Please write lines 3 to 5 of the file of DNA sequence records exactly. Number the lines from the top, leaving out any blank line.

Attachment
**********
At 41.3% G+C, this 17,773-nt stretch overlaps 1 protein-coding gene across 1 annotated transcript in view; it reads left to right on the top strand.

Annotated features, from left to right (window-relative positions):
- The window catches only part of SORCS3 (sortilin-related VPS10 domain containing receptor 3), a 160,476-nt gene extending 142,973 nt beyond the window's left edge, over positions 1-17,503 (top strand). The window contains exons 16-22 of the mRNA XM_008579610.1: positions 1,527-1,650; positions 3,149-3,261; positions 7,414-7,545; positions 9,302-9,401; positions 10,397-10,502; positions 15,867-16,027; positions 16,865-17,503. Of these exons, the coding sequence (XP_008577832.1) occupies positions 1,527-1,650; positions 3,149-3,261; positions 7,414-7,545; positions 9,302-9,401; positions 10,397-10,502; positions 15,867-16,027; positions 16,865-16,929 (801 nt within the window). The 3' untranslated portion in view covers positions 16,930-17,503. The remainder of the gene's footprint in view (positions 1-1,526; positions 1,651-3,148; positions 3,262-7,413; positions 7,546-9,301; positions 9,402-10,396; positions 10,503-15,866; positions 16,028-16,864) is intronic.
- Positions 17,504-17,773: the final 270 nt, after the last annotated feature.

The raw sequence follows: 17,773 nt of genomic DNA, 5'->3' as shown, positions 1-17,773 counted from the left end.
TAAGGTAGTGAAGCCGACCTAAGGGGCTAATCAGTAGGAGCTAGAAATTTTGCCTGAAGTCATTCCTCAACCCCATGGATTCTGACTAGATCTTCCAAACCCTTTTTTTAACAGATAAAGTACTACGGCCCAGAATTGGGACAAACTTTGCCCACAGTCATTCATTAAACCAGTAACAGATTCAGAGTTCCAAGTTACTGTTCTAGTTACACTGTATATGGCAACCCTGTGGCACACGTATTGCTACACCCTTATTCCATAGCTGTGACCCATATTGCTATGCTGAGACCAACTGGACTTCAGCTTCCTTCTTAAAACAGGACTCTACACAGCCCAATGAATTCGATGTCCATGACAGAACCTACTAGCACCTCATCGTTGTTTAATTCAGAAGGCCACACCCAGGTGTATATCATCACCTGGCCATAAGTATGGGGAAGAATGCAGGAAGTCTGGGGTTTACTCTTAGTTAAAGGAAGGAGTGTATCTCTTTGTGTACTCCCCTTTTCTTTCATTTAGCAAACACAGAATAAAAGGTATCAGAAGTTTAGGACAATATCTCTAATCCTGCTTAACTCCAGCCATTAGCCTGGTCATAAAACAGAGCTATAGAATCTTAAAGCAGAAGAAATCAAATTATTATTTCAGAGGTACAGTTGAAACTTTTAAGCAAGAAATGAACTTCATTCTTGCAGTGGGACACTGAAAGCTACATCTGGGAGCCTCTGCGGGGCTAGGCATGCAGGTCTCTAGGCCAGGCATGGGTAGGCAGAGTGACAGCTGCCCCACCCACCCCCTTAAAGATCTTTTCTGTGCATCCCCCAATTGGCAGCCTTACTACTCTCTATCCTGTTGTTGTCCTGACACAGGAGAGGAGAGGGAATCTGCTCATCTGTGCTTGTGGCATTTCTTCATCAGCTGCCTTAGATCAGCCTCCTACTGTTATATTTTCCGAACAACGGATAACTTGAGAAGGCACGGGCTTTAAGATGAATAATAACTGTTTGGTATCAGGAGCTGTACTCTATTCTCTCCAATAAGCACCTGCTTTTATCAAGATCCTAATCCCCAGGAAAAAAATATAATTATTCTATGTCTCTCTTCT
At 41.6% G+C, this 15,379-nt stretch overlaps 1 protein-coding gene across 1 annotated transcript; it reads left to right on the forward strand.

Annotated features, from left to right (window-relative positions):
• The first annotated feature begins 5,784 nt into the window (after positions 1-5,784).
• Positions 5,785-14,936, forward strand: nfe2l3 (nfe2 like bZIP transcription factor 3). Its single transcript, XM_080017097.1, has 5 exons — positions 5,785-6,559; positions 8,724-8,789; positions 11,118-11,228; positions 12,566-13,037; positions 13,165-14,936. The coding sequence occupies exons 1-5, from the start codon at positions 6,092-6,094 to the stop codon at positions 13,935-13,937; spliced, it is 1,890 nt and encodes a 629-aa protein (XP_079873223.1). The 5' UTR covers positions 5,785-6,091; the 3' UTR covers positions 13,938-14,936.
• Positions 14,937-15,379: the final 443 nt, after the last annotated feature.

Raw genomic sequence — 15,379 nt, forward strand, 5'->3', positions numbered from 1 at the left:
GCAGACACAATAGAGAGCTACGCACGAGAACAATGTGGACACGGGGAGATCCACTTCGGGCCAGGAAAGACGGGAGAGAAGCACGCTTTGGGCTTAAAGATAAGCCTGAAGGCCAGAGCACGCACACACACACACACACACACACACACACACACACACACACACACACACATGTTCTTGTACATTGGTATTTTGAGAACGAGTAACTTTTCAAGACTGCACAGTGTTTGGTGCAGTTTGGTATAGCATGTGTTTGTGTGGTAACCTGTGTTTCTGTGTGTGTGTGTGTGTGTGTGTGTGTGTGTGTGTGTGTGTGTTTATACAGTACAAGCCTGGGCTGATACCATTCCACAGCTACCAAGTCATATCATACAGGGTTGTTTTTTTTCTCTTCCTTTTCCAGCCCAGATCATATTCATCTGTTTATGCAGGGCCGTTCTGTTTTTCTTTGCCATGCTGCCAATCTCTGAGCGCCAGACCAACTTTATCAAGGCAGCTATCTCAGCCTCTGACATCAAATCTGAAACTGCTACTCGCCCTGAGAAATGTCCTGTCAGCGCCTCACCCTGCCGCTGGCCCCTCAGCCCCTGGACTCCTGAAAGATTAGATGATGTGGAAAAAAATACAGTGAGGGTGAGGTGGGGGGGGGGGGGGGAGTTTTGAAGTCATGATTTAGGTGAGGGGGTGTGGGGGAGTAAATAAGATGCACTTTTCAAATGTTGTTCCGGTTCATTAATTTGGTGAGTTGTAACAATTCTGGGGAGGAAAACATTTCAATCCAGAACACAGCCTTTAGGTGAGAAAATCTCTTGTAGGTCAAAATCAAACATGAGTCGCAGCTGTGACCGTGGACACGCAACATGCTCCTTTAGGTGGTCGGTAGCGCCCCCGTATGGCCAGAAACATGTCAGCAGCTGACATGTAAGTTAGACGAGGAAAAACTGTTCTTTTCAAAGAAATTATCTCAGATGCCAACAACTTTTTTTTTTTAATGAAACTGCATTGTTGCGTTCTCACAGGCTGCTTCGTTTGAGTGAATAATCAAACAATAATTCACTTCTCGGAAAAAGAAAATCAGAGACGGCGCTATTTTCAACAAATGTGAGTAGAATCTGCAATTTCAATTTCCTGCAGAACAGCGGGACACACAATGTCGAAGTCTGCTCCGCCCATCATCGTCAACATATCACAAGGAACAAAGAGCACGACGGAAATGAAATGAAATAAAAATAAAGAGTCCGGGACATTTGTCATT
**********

- The window catches only part of SORCS3 (sortilin-related VPS10 domain containing receptor 3), a 160,476-nt gene extending 142,973 nt beyond the window's left edge, over positions 1-17,503 (top strand). The window contains exons 16-22 of the mRNA XM_008579610.1: positions 1,527-1,650; positions 3,149-3,261; positions 7,414-7,545; positions 9,302-9,401; positions 10,397-10,502; positions 15,867-16,027; positions 16,865-17,503. Of these exons, the coding sequence (XP_008577832.1) occupies positions 1,527-1,650; positions 3,149-3,261; positions 7,414-7,545; positions 9,302-9,401; positions 10,397-10,502; positions 15,867-16,027; positions 16,865-16,929 (801 nt within the window). The 3' untranslated portion in view covers positions 16,930-17,503. The remainder of the gene's footprint in view (positions 1-1,526; positions 1,651-3,148; positions 3,262-7,413; positions 7,546-9,301; positions 9,402-10,396; positions 10,503-15,866; positions 16,028-16,864) is intronic.
- Positions 17,504-17,773: the final 270 nt, after the last annotated feature.

The raw sequence follows: 17,773 nt of genomic DNA, 5'->3' as shown, positions 1-17,773 counted from the left end.